Established assumptions about regular coupon users are that they tend to be women of color with large families who fall into lower socioeconomic brackets, said University of Arizona researcher Anita Bhappu.
But findings from a series of investigations on coupon usage Bhappu and her team have led could serve to undermine those assumptions.
Bhappu, the UA PetSmart associate professor and division chair of retailing and consumer sciences, and her team have just completed a nationwide survey that has yielded interesting findings about who uses coupons and why.
One of the team's major findings is that high users, which the team calls "coupon divas," are the most affluent, with 24 percent reporting household incomes of at least $75,000.
"They don’t use coupons because of financial constraints but because they perceive coupons as saving them money," said Bhappu of the UA's John & Doris Norton School of Family and Consumer Sciences.
Given the surge in coupon usage, especially in grocery stores, restaurants and retail, "getting a grasp of the social context surrounding coupon usage is important to develop a more grounded understanding of why consumers use or don’t use coupons," Bhappu said.
This is even more important as distributors move coupons increasingly to smartphones.
"We really wanted to get a sense of what people do across the nation so that we could have a representative panel of the U.S.," said Bhappu, also a research fellow in the Terry J. Lundgren Center for Retailing.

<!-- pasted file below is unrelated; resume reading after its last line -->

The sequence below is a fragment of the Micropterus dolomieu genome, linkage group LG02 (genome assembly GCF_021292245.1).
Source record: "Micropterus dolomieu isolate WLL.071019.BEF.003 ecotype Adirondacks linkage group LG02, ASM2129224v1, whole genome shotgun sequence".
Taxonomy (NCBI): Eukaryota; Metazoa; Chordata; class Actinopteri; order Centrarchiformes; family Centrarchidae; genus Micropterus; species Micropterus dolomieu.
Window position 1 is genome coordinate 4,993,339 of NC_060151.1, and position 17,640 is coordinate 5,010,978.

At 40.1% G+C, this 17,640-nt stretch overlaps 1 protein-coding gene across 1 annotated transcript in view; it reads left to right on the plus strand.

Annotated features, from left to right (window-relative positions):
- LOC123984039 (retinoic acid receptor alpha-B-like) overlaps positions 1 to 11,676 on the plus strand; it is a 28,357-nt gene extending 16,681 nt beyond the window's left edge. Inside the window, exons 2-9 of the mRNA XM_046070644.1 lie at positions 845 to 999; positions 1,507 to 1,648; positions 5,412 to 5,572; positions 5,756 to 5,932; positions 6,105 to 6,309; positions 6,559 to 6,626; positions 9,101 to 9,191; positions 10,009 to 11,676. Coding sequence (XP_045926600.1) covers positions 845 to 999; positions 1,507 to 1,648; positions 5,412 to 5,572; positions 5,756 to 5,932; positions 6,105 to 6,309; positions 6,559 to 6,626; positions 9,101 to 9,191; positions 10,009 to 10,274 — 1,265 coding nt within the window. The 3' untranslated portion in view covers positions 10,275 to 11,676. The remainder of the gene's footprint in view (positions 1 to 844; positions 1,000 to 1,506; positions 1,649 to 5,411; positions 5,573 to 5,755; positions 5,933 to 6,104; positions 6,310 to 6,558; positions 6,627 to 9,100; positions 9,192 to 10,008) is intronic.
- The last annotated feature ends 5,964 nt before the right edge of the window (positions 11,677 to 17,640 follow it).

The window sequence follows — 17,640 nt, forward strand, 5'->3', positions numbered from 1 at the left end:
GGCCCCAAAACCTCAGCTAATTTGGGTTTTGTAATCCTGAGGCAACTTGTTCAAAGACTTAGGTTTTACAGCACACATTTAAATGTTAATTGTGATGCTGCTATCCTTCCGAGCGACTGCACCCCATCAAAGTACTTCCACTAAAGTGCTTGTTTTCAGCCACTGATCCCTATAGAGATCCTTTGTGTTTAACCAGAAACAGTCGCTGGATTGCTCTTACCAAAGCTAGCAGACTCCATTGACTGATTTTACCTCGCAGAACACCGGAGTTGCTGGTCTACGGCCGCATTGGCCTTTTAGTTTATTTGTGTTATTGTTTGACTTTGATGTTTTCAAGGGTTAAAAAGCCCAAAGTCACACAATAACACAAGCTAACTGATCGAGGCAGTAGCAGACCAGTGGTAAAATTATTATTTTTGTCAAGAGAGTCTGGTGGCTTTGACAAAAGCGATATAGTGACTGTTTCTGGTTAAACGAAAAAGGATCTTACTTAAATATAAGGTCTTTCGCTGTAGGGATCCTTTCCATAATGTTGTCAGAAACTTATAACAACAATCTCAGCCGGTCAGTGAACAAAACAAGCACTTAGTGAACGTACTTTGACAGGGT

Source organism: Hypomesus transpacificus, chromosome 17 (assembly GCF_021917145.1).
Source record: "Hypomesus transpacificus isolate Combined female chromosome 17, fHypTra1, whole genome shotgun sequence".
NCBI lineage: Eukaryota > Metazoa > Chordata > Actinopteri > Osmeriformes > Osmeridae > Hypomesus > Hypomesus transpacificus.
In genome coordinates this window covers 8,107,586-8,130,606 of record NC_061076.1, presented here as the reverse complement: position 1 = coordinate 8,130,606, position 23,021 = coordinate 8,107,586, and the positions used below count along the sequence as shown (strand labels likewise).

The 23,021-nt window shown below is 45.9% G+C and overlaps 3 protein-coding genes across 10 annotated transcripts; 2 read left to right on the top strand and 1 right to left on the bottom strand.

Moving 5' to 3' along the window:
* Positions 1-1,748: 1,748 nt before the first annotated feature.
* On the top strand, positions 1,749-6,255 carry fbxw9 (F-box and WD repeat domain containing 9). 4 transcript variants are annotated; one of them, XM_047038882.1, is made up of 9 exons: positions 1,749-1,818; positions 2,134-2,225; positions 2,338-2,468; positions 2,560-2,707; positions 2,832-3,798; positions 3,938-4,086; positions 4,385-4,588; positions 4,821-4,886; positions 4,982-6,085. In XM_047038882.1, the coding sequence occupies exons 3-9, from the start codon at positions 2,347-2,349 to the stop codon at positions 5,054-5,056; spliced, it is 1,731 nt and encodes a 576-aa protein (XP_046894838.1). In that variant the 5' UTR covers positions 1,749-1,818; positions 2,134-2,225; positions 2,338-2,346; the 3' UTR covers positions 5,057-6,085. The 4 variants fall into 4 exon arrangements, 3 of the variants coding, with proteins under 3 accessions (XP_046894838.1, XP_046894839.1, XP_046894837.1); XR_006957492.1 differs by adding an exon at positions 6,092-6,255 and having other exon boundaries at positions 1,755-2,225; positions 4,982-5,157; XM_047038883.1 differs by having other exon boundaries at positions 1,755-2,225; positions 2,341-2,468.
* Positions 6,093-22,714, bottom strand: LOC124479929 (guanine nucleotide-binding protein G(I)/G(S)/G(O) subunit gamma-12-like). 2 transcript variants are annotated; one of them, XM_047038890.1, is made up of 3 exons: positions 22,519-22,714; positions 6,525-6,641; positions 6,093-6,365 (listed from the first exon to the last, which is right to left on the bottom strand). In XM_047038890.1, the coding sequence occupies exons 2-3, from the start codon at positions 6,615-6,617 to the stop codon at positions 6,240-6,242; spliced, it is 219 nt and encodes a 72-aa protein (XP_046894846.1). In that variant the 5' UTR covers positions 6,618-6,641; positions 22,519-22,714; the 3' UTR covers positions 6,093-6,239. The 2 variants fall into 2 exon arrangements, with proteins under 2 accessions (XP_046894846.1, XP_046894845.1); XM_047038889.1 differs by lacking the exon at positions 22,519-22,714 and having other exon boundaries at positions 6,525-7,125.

For the most recent study, Bhappu and her collaborators surveyed more than 250 people across the nation primarily responsible for household grocery shopping.
The team's prior qualitative study centered on how and why Arizona consumers use digital coupons and what problems they faced in the process.
But the most recent study returned far more precise findings:
- African Americans and Asian were more likely to be non-users while whites were 78 percent of the "coupon divas."
- Among the non-users, 61 percent had household incomes of $35,000 or less; 81 percent had no children living with them.
- Of the "coupon divas," 48 percent are men.
- "Coupon divas" generally used six or more coupons each time they went shopping during a three-month period.
- Of the non-users, 90 percent reported never or rarely relying on coupons for savings.
- Those who used one to five coupons each time they shopped over a three-month period used digital coupons 11 percent of the time.
Certain findings supports the team's earlier work in that "digital coupons are being adopted by the high users – they are the early adopters," Bhappu said.
"Really, it's all about your belief in coupons. The divas believe coupons will save them money," she added. "Part of it is the value perception. It's not just about money – it's about time and money."
But paper coupons are still the predominate type used, she added. That is not surprising, but confirms the team's earlier findings.
Also, the team previously believed that certain people may have avoided coupon use for fear of being negatively labeled, either by cashiers or other shoppers.
But the most recent study revealed that this might not be the case, that something a bit more nuanced is occurring.
"People aren't really experiencing stigma or, behaviorally, they aren't reporting it," Bhappu said.
In the future, the team intends to expand its study outside of the grocery context, focusing also on restaurants and spas.
"You think of LivingSocial and Groupon – all of the services offered that are not in grocery stores," Bhappu said. "We still have some hypotheses, so we will be looking to test them in these other retail environments."